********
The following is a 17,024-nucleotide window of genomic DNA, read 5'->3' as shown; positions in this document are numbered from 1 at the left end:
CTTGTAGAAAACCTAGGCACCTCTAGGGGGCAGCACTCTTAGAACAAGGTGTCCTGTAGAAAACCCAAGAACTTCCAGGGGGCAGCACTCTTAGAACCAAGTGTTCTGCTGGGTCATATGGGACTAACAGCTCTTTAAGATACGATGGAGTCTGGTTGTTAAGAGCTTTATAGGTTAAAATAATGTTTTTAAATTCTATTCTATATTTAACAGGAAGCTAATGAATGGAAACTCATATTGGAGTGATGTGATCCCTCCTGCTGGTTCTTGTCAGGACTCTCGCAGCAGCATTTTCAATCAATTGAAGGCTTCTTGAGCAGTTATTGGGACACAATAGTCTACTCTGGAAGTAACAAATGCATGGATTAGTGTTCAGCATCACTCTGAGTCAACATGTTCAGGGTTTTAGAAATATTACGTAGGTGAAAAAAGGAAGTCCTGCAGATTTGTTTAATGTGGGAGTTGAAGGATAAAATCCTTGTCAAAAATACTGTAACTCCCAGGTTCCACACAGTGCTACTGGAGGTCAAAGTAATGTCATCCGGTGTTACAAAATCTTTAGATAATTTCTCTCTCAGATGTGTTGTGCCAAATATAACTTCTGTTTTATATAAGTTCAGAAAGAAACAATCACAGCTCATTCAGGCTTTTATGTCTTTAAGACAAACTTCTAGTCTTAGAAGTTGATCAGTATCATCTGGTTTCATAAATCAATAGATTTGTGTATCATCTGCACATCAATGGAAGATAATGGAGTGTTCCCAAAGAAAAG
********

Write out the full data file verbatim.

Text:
The following is a 17,024-nucleotide window of genomic DNA, read 5'->3' as shown; positions in this document are numbered from 1 at the left end:
CTTGTAGAAAACCTAGGCACCTCTAGGGGGCAGCACTCTTAGAACAAGGTGTCCTGTAGAAAACCCAAGAACTTCCAGGGGGCAGCACTCTTAGAACCAAGTGTTCTGCTGGGTCATATGGGACTAACAGCTCTTTAAGATACGATGGAGTCTGGTTGTTAAGAGCTTTATAGGTTAAAATAATGTTTTTAAATTCTATTCTATATTTAACAGGAAGCTAATGAATGGAAACTCATATTGGAGTGATGTGATCCCTCCTGCTGGTTCTTGTCAGGACTCTCGCAGCAGCATTTTCAATCAATTGAAGGCTTCTTGAGCAGTTATTGGGACACAATAGTCTACTCTGGAAGTAACAAATGCATGGATTAGTGTTCAGCATCACTCTGAGTCAACATGTTCAGGGTTTTAGAAATATTACGTAGGTGAAAAAAGGAAGTCCTGCAGATTTGTTTAATGTGGGAGTTGAAGGATAAAATCCTTGTCAAAAATACTGTAACTCCCAGGTTCCACACAGTGCTACTGGAGGTCAAAGTAATGTCATCCGGTGTTACAAAATCTTTAGATAATTTCTCTCTCAGATGTGTTGTGCCAAATATAACTTCTGTTTTATATAAGTTCAGAAAGAAACAATCACAGCTCATTCAGGCTTTTATGTCTTTAAGACAAACTTCTAGTCTTAGAAGTTGATCAGTATCATCTGGTTTCATAAATCAATAGATTTGTGTATCATCTGCACATCAATGGAAGATAATGGAGTGTTCCCAAAGAAAAG